The Current Thing is an opportunity for courage.
Since the summer of George Floyd’s death and subsequent canonization, an intense homogeneity of opinion has overtaken social media. 2020 was the year that the viral black square began to appear even on the feeds of people who had never expressed any interest in politics. Meant to signify deference to Black Lives Matter, Incorporated, the image was buttressed by a threat: “silence is violence.” To remain silent was to violate the concept of minority sanctity, a heresy that demands swift, harsh, unencumbered punishment.
The black square was lamb’s blood on the threshold of your life, but instead of a merciful God promising salvation, on the other end of the requirement was an unmerciful mob that could never be satisfied by just one concession, and would go on to demand even more elaborate signals of political correctness and conformity. Plausible deniability be damned; suddenly, everything about your identity—your race, your sex, your job, your church, your family, your friend group—needed to collapse neatly into the corners of the black square, because everything about your identity was suddenly at risk of being taken away.
A demonstration of compliance to the Left—with the web of legacy media, corporate, and financial institutions brought to heel—became the precondition to a social life, a professional life, any public presence whatsoever. The slow crawl of totalitarianism accelerated to a run. Toward the end of that year and into the next, focus turned to vaccines. Nervous nice guys flooded their feeds with “just vaccinated” selfies or found circuitous ways to tie their college credential to authority in long-winded captions about how “ignorant” and “dangerous” “science deniers” should be forced to get the jab.
Most bios include a Ukrainian flag as today’s permanent fixture. “She/her.” “Trans women are women.” Log on and you’ll know soon enough: abortion is the new black. If you haven’t shared a screencap of Michelle Obama’s official statement on Roe v Wade, you are slacking. You want teenage rape victims to die. You want pregnant women with cancer to die. You are being mean. You are being monitored. Roe is in many ways the story of the century—the end of a fifty-year holocaust of unborn children—but it foregrounds the fact that American social life now revolves around making shallow, perfunctory displays of allegiance to leftist orthodoxy often in the form of a millennial pink infographic. Czarist absolutism, but make it fashion.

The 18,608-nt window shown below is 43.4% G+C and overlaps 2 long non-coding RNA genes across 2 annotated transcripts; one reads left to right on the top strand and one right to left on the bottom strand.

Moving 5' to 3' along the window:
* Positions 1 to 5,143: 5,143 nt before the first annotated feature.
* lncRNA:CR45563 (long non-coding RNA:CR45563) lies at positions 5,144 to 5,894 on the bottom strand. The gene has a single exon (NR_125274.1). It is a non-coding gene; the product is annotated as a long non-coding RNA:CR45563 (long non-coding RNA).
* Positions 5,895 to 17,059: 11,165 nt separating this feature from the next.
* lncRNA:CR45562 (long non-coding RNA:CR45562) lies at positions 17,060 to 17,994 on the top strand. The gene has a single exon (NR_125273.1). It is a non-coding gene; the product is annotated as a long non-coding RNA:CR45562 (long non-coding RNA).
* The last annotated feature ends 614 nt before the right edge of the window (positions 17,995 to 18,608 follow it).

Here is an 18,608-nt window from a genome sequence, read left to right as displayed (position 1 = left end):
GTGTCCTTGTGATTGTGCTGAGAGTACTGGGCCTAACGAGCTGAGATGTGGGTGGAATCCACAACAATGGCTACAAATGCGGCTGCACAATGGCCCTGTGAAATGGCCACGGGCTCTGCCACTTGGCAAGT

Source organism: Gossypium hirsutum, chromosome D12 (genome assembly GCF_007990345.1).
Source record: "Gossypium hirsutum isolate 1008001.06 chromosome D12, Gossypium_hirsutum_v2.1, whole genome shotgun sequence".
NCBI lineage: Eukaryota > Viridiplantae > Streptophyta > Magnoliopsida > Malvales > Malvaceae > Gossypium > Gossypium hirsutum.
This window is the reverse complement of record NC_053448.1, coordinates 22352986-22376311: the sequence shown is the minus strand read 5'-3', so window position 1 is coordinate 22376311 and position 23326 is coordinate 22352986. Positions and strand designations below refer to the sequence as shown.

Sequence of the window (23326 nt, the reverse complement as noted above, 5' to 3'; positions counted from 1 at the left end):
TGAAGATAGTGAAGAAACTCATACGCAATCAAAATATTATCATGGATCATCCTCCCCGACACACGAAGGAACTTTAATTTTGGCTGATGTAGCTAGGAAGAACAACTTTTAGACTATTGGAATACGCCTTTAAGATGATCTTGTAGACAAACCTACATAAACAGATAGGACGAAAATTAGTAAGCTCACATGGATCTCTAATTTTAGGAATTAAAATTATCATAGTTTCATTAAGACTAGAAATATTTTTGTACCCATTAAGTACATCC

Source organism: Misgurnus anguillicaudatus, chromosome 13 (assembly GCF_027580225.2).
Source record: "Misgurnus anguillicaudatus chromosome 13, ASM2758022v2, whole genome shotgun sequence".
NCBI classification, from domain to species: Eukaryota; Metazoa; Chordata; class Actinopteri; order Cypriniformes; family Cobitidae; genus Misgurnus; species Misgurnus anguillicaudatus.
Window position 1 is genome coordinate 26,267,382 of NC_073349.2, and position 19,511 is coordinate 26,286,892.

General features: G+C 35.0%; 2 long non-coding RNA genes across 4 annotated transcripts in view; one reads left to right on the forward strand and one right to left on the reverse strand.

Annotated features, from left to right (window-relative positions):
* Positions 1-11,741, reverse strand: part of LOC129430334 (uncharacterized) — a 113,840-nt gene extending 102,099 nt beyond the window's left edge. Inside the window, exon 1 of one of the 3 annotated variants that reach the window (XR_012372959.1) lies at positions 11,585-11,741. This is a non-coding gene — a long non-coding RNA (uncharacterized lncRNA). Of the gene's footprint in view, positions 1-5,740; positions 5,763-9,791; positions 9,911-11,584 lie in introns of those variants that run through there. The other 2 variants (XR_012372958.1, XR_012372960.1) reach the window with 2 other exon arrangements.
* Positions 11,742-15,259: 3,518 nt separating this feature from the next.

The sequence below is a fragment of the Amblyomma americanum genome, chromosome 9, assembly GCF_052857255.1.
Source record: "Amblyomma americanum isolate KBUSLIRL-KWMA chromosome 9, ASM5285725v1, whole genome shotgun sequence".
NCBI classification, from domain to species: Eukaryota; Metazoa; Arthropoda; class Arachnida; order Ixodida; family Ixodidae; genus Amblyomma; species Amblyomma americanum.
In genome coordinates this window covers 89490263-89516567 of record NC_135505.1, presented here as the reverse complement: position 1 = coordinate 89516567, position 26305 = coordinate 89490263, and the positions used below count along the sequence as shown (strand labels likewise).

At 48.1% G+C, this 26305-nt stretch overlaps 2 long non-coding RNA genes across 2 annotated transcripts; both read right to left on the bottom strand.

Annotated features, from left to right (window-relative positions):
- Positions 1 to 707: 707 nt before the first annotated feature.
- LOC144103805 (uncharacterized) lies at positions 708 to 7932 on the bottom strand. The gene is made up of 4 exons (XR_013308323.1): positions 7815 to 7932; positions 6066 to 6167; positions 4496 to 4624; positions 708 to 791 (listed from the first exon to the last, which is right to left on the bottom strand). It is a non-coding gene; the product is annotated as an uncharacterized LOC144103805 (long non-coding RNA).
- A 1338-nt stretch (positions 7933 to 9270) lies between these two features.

As in more traditional forms of tyranny, the cost of dissent is high. The justices who overturned Roe had their home addresses immediately leaked; not long after, Brett Kavanaugh’s security apprehended a man, feet from the front door, with a gun and the intention to assassinate the justice whom Democrat leaders call “illegitimate.” In a political environment underscored by threat of violence, the more an underlying issue matters, the more seriously and forcefully this extortion racket plays out. Submit through an act of fealty, regardless of the truth, or die, by way of ostracization or, if the issue matters enough, actual violence.
Despite the gravity of the situation, the cost of dissent can only be considered exorbitant if death–real or social–is seen as the true end of life. With eternity in mind, the cost of courage pales in comparison to the cost of cowardice. Kavanaugh could have paid with his life to defend the unborn, but he would have died a martyr for justice. Or he could have toed the line, sparing his own life, potentially damning himself to a life of total subjugation to evil, and an afterlife of the same.
Cancellation has a silver lining. If you talk to people who habitually say the politically incorrect thing out loud (not because it’s subversive but because it’s true), they will confirm that, Yes, the exercise of freedom cost them something socially or professionally, but they have actually been greatly rewarded for it. From quality of friendship to psychological well-being to confidence in one’s own ability to weather hardship, the graces that accompany the pursuit of virtue often exceed the losses, even in this life. Whether inspired by a sense of the eternal, or simply a habit of virtue, Clarence Thomas, Brett Kavanaugh, and the justices who joined them in this act of great political courage demonstrated a divine indifference toward the innumerable social costs of the decision. This is an attitude worth emulating.
The best people in life are free. Know the costs, but do not overestimate them. The point of frequently changing the Current Thing, and ritualistically purging those who fail to comply, is to keep everyone in such a permanent state of psychological terror as to forget: there really are fates worse than death. Honor dignifies life.
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